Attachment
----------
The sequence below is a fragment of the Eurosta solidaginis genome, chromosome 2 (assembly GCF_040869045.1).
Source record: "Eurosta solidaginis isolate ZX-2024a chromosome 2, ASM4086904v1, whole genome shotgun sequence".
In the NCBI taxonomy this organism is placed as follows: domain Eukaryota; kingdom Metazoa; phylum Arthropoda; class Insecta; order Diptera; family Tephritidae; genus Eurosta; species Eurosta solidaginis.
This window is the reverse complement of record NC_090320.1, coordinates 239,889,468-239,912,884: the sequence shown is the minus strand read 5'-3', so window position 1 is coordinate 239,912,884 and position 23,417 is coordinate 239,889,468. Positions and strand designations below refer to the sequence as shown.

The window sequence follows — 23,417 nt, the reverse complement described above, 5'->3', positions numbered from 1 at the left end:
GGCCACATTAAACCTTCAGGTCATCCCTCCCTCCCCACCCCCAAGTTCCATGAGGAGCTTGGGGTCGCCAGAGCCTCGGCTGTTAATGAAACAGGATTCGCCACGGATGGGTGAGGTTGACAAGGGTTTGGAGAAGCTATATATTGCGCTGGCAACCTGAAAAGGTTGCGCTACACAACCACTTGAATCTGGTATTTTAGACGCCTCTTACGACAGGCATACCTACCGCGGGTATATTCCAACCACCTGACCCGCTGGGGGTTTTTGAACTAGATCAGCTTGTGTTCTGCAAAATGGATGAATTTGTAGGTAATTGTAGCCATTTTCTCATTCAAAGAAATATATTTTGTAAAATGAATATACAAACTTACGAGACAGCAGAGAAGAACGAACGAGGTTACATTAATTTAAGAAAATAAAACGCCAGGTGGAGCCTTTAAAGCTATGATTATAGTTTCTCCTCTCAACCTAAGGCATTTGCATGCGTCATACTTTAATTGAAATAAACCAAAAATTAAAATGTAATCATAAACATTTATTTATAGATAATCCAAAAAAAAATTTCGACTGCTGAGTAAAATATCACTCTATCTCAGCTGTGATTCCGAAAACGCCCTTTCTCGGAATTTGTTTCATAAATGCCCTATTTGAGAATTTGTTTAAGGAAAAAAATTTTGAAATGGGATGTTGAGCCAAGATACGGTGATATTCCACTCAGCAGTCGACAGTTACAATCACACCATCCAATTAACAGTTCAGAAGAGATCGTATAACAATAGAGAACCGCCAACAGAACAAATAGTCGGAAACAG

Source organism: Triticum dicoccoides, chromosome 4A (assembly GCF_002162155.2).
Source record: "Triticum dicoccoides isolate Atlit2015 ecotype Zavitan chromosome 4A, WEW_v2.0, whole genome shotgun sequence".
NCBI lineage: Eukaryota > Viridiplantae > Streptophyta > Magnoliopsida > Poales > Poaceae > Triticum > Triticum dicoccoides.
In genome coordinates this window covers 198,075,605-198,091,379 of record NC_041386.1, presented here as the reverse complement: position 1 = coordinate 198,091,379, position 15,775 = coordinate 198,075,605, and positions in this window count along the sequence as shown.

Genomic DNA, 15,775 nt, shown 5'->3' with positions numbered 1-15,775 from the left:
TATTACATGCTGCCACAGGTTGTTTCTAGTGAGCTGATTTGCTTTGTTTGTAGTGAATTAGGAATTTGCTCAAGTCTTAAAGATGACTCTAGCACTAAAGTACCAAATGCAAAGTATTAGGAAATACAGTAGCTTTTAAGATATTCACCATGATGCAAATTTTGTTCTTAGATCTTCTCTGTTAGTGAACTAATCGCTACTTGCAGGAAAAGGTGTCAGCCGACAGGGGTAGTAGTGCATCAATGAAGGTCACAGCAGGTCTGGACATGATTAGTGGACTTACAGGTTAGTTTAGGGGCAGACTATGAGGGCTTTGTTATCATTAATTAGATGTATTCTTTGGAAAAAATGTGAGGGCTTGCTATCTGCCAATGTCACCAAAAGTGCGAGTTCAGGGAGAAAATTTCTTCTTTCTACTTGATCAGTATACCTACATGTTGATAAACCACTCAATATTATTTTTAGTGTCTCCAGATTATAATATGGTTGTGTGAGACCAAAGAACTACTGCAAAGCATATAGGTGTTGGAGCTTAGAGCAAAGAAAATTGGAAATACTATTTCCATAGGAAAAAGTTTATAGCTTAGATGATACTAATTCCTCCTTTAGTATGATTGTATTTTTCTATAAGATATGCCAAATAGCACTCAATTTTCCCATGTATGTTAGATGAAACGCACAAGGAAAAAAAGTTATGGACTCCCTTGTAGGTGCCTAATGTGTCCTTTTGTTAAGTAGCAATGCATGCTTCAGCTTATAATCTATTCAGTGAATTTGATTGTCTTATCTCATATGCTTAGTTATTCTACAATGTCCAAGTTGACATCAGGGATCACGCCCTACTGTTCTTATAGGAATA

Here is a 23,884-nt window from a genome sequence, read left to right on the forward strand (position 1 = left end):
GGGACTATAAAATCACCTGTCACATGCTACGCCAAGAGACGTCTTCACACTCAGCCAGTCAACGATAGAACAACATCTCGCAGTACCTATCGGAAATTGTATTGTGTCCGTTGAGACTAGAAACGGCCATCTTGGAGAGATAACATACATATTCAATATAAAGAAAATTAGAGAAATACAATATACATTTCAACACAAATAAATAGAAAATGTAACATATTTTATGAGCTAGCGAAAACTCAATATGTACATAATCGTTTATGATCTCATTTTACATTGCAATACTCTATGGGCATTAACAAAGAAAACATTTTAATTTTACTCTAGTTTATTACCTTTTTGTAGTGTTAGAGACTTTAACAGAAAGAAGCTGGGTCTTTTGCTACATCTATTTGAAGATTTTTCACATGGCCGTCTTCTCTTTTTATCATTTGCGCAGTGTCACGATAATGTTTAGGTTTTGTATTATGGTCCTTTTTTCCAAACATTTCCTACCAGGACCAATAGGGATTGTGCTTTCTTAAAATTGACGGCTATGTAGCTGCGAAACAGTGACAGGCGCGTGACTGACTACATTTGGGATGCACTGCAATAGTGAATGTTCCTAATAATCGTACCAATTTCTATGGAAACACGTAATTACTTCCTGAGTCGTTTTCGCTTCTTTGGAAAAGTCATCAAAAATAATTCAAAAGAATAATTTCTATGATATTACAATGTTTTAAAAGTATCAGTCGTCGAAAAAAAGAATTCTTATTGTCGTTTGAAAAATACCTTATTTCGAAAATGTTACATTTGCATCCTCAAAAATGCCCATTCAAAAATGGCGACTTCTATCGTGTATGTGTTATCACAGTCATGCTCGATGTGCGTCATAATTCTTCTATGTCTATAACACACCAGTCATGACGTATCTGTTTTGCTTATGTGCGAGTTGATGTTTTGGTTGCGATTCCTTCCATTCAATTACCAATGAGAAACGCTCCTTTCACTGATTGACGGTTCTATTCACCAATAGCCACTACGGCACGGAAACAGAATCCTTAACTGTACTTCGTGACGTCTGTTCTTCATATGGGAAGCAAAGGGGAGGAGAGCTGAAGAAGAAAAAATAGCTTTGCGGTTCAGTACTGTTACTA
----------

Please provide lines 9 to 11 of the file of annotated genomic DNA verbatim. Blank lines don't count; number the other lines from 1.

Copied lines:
NCBI lineage: Eukaryota > Viridiplantae > Streptophyta > Magnoliopsida > Poales > Poaceae > Triticum > Triticum dicoccoides.
In genome coordinates this window covers 198,075,605-198,091,379 of record NC_041386.1, presented here as the reverse complement: position 1 = coordinate 198,091,379, position 15,775 = coordinate 198,075,605, and positions in this window count along the sequence as shown.

Genomic DNA, 15,775 nt, shown 5'->3' with positions numbered 1-15,775 from the left: